“We just feel it’s between a girl and her family, and we don’t have any business getting into that,” Metli said.

Metli said there have been two instances in which parents have chosen not to participate because of an article they’ve read.

While Girl Scouts has always been very good about the safety of their girls and monitoring who is around them, the organization has had to become even more careful, Metli said.

Now, when the scouts travel to events, like United Nations seminars, they are told not to take any papers from anyone who is not part of Girl Scouts.

“We had to set some pretty strict guidelines about that,” Metli said. “It (the controversy) did change our way of thinking.”

Controversy aside, Metli said Girl Scouts is making a difference in the lives of girls everywhere. The group has 3.2 million girl and adult members worldwide.

Toni Stith, a West Fargo Girl Scout leader, said the group has been an important part of her own leadership development and has strengthened her relationship with her daughter.

Stith and her daughter have been involved in Girl Scouts for the past nine years, since her daughter was 5 years old. They work on projects together and do volunteer work and educational events together, Stith said.

“Girl Scouts has been as good for me as it has been for my daughter because I really can’t think of another way that we could have done so much together and grown as much together if we didn’t have a mother-daughter outlet like that.”

Girl Scouts has also taught her daughter valuable leadership skills and given her more confidence, Stith said.


A new children’s social group called American Heritage Girls has started in Fargo. It’s the first troop in the state, but interest in the organization has taken off in recent years, partly because of the Girl Scouts controversy, said Jody Token, American Heritage Girls public relations coordinator.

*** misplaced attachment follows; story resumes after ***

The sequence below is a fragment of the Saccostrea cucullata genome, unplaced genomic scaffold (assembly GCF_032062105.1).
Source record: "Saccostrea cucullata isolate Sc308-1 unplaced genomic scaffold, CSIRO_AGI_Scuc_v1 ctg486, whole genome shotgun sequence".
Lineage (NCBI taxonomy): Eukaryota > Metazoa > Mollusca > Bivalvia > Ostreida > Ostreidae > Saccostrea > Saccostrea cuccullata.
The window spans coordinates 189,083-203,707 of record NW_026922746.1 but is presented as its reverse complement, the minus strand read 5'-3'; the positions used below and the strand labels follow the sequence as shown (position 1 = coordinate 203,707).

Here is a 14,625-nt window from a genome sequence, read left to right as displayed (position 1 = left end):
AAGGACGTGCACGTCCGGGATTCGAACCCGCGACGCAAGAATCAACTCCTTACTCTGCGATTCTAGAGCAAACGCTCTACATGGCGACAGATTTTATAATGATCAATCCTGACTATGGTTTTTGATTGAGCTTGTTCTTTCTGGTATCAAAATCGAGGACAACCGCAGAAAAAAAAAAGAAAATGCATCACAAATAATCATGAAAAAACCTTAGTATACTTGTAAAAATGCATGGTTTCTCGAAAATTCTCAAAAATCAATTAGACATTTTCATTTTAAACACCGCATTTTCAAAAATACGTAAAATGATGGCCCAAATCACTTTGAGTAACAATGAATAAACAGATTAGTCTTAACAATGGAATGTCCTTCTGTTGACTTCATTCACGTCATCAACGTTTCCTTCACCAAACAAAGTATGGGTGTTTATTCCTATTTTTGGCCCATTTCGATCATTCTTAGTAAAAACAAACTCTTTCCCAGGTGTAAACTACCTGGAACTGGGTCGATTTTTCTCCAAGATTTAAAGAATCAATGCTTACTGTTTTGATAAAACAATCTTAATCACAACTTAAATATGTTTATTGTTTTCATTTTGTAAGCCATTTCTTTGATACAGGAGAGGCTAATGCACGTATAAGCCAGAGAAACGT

American Heritage Girls is a Christian-based nonprofit organization that offers programming similar to Girl and Boy Scouts. Girls can earn badges and take part in a variety of activities, but the group also heavily emphasizes service to God.

There are 20,000 members in 48 states. The group had an almost 50 percent increase in membership nationwide last year and expects to see 60 to 100 percent growth this coming year, Token said.

“People really resonated with wanting a wholesome scouting experience that honored their faith,” she said. “Beyond that, American Heritage Girls has 240 badges, and a lot of them focus on leadership, the outdoors, science and technology and life skills.”

Lynn Kotrba, the Fargo American Heritage Girls troop coordinator, helped start the local troop because she said she and some other parents were looking for a more faith-based scouting group.

“It looks like a strong, high-quality group with strong morals and values,” she said. “The mission of American Heritage Girls is to build women of integrity through service to God, family, community and country.”

North Dakota was the 48th state to start a troop. The local troop was chartered in July through Holy Spirit Catholic Church in Fargo. Girls ages 5 through 18 can participate and nearly 30 are registered so far.

The group is open to all girls of any background and you don’t have to be Christian to participate. Service is also a big part of American Heritage Girls.

Jill Moraghan of Fargo is a troop leader and her daughter is a troop member. She said she thought the group would be a good fit for her daughter because it reinforces their Christian values.

“I really like that it’s going to teach social development and character development and she’ll learn some of those life skills that a lot of the groups teach, but it’s not going to leave out that spiritual aspect,” she said.

Her daughter is just excited about the activities and spending time with friends, Moraghan said.